Hugh Masekela, who passed away on January 23, 2018 will be fondly remembered as a globally renowned trumpeter, flugelhornist, cornetist, composer, singer, activist, jokester, lover, father and friend.
As part of this year’s Standard Bank Joy of Jazz (from 27 to 29 September), at the Sandton Convention Centre, a dynamic installation will highlight Masekela’s life and work, and honour his invaluable contribution to the South African and global music landscape.
Named “No Borders,” a title which references his last studio album, the installation portrays the famous musician’s artistic journey; one that was expansive, prodigious, creative and global. It illuminates his infinite love affair with music and humanity.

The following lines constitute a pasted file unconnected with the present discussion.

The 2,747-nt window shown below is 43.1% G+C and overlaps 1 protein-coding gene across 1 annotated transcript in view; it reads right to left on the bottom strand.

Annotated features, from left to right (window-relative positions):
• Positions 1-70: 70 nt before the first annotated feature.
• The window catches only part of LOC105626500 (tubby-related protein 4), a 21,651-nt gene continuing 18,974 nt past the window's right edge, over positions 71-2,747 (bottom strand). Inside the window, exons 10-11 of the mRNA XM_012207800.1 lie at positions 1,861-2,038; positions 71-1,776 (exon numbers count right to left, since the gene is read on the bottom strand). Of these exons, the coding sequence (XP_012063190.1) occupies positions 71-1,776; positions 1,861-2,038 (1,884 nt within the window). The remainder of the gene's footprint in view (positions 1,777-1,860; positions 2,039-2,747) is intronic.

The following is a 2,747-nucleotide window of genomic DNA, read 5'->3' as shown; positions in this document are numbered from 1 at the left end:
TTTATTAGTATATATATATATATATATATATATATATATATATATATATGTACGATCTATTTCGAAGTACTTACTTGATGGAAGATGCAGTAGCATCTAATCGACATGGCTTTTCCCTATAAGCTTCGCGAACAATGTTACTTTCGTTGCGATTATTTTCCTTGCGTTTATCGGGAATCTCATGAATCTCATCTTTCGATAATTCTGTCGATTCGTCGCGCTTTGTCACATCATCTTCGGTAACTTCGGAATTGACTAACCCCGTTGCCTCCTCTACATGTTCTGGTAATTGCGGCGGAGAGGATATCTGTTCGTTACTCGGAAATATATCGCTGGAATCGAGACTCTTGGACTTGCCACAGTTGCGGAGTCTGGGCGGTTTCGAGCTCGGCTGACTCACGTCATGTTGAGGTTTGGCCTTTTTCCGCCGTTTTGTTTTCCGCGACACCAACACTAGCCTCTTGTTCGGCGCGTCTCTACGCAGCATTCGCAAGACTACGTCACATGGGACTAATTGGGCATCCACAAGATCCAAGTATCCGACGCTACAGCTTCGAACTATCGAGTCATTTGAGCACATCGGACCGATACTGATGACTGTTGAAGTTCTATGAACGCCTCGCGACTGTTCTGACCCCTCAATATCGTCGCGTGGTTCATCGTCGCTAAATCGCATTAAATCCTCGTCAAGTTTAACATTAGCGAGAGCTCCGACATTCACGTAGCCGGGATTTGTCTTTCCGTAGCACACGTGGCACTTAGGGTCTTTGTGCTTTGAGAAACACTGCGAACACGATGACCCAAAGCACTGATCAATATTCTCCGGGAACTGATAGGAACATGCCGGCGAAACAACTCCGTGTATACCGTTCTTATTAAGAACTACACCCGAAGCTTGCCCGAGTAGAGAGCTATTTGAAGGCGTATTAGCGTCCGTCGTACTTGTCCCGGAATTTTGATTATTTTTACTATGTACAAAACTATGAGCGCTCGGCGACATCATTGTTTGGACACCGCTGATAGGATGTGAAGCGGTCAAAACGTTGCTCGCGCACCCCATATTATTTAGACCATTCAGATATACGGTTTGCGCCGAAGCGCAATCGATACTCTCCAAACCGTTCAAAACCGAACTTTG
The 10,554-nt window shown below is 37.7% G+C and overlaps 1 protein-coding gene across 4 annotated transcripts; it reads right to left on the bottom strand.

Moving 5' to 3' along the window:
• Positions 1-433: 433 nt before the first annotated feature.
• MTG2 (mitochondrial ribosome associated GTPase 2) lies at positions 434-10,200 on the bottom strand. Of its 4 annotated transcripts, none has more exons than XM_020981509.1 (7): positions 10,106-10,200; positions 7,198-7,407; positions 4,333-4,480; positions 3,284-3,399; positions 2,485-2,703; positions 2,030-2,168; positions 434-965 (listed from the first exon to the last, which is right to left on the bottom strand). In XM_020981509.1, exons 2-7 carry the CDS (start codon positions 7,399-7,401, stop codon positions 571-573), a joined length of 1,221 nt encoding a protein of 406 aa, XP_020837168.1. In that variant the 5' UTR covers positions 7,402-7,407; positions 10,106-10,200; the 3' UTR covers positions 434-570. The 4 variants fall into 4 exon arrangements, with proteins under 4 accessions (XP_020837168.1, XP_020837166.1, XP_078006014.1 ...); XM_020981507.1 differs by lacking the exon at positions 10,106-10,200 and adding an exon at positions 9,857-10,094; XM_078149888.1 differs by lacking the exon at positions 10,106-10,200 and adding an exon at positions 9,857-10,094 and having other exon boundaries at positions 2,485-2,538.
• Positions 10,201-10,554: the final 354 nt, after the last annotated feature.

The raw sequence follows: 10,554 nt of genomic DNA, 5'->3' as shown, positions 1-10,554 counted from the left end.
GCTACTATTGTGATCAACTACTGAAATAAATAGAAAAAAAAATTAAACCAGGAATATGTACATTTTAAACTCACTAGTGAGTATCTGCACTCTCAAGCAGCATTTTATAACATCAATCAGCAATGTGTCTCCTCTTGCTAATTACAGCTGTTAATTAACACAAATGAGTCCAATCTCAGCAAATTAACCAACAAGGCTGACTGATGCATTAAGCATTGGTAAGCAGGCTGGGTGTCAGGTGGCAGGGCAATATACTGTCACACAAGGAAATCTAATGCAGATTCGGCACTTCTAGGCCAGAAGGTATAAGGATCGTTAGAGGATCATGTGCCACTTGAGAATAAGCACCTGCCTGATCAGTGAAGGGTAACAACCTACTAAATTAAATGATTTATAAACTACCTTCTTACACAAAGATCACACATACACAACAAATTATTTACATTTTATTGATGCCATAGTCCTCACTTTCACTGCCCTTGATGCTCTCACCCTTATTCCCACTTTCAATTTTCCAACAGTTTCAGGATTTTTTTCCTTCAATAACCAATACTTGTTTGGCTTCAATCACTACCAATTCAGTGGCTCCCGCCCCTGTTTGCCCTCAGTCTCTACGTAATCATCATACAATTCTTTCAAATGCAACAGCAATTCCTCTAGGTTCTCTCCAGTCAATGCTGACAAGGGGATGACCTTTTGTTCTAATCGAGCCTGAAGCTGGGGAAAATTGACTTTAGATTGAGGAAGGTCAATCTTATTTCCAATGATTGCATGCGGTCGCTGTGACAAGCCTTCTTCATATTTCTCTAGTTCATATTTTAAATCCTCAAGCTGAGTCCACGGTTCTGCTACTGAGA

The installation features an array of his horns, his portraits and his music, evoking the man’s indomitable spirit as he took his music through borders and gave the world his distinctive sound.
His creative work included a myriad of music, including anti-apartheid songs such as “Stimela” and “Bring Him Back Home”, beautiful ballads like “In The Marketplace”, jazzified traditional South African music like “Umhome”, “Bajabula Bonke”, and of course the international hit, “Grazing in the Grass”, a US No 1 pop hit in 1968 and perennial summer song. Hugh Masekela played with everyone; from The Byrds to Dave Grusin, unrecorded nights with Fela and seemingly knew every musician in the world from Salif Keita to Keiko Matsui.
The No Borders installation is curated by multi-media artist, Moratiwa Molema, and the Masekela Family. The Standard Bank Joy of Jazz festival and the Sandton Convention Centre are honoured and pleased to host this memorial to a true son of the soil and child of the globe.
Image Courtesy: the-star.co.ke